The Federal Reserve likely will cut interest rates next week, but in doing so will make a pair of adjustments aimed at signaling that the current easing cycle could be over, according to a Goldman Sachs forecast.
Markets widely expect the policymaking Federal Open Market Committee to approve a quarter-point reduction at the Oct. 29-30 meeting that will take the target range for the funds rate down to 1.5% to 1.75%. Goldman concurs, assigning a 95% probability of a cut. The rate applies to what banks charge each other for overnight lending, but influences a broad swath of consumer debt as well.
However, that could be it for a while.
Goldman economists see the Fed tweaking some language in its statement to indicate that this move, the third policy easing of the year, will fulfill the central bank’s “midcycle adjustment” that Chairman Jerome Powell alluded to in July. The characterization rankled some on Wall Street, but Powell has largely stuck to the narrative that economic conditions are otherwise solid even as the Fed has moved to relax financial conditions.
In making the rate cuts, Fed officials have said that they are largely in response to fears of global slowing, U.S.-China tariffs and tame inflation rather than an indication that the U.S. economy is in trouble.
“Strong signaling from Fed leadership indicates that the modest trade war de-escalation since September has not deterred them from completing a 75bp, 1990s-style ‘mid-cycle adjustment,’” Goldman economist Spencer Hill said in a note to clients.
Tempering the language to a less acommodative tone would be in keeping with recent statements coming out of the central bank. Some fed officials at the September meeting expressed concern that the market was expecting more in terms of rate cuts than the Fed was likely to deliver, according to minutes from the two-day gathering.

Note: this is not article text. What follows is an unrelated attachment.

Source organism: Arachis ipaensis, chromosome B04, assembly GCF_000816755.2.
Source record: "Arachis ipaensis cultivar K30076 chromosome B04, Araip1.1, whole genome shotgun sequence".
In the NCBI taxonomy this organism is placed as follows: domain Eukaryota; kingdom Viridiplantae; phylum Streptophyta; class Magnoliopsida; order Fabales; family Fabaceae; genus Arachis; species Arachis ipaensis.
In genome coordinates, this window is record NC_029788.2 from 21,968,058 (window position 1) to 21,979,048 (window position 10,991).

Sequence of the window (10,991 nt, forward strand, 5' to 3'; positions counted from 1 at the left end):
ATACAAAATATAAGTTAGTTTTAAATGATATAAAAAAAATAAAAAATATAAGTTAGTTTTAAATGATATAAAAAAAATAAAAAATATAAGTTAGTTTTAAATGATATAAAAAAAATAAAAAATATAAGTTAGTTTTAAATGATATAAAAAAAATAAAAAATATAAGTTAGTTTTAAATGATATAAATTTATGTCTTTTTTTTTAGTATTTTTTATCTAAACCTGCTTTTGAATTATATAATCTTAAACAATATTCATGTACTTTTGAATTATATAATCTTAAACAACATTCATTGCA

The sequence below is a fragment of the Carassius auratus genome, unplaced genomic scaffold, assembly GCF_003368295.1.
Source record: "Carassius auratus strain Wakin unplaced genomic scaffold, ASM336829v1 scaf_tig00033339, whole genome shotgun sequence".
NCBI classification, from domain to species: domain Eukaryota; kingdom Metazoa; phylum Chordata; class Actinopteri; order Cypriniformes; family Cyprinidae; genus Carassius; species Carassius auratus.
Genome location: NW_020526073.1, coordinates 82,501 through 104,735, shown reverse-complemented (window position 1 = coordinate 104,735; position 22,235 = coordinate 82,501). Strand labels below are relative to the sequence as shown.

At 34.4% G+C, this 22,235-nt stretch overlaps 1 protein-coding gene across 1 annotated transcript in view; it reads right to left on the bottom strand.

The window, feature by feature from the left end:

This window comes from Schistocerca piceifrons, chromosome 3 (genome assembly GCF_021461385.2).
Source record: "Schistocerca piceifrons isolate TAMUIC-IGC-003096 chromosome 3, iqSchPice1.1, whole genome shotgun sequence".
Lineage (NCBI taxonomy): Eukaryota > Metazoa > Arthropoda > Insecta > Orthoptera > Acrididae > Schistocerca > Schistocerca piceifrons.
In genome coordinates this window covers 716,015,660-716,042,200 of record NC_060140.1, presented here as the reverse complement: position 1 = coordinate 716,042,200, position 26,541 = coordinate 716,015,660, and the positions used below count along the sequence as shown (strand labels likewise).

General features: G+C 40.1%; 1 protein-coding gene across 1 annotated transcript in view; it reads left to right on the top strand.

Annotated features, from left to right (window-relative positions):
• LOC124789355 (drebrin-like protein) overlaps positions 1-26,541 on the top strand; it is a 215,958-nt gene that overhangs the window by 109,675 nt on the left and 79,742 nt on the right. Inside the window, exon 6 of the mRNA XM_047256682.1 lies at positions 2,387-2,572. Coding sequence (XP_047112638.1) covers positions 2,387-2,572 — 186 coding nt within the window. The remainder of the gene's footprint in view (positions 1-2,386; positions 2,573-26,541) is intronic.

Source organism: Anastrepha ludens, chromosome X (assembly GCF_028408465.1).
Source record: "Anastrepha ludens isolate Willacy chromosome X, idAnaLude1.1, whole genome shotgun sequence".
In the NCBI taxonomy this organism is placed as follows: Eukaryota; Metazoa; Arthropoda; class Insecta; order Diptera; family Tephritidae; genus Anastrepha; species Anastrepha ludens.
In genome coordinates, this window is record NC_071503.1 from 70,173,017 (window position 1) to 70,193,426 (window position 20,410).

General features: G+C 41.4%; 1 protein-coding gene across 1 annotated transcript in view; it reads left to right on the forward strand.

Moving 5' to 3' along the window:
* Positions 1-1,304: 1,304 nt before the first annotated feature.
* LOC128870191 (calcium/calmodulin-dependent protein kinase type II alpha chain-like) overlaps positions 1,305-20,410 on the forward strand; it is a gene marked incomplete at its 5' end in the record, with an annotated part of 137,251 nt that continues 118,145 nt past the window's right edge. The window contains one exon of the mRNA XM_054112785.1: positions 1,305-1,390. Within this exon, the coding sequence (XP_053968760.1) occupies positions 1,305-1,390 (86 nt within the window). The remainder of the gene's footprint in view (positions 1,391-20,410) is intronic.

Removing ‘act as appropriate’
Indications that the rate-cutting cycle has been completed likely would come from Powell at his news conference rather than the FOMC’s post-meeting statement.
But Goldman expects another key tweak that would be in the statement: Removal of the key language that the Fed “will act as appropriate to sustain the expansion.” The phrase made its first official appearance in the June statement, after Powell had used it earlier that month, as a way to tee up the July rate cut.
“We expect the ‘act as appropriate’ sentence to be replaced with a reference to the easing actions already delivered (mirroring the language in October 2007 and June 2008) coupled with the following less committal guidance: ‘will act as needed to promote its objectives,’” Hill wrote.
Finessing the language behind the two moves will be left to Powell at his news conference. The chairman has had mixed success in assuaging market concerns, with several slip-ups over the past year leading to periods of turbulence.
“Chair Powell will have a fine line to walk during the press conference if he hopes to satisfy market participants projecting additional easing as well as the critics of insurance cuts — both on and off the Committee,” Hill said “Reflecting this, we expect a slightly hawkish tone, with Powell alluding to a baseline of unchanged policy but emphasizing data-dependence and the ability to respond quickly if the outlook deteriorates.”
Other possible adjustments include a downgrade of consumption from “strong” to “solid” as retail spending cooled in September, and an acknowledgement of a further decline in the unemployment rate to 3.5% from 3.7%.
Fed Presidents Esther George of Kansas City and Eric Rosengren of Boston also are likely to dissent again, as both prefer that rates remain unchanged. St. Louis Fed President James Bullard also was a dissenter in September, though he was on the other side of the debate, preferring a more aggressive 50 basis point cut. He, therefore, would be unlikely to resist next week’s expected 25 basis point reduction.
Goldman also does not expect the committee to address the Fed’s recent action in the overnight repo markets as they are not technically related to monetary policy adjustments. However, Powell likely will be asked about them during his news conference.
President Trump on Wednesday refused to hand over documents to Congress detailing the administration’s decision to add a citizenship question to the census, claiming they were protected by executive privilege.
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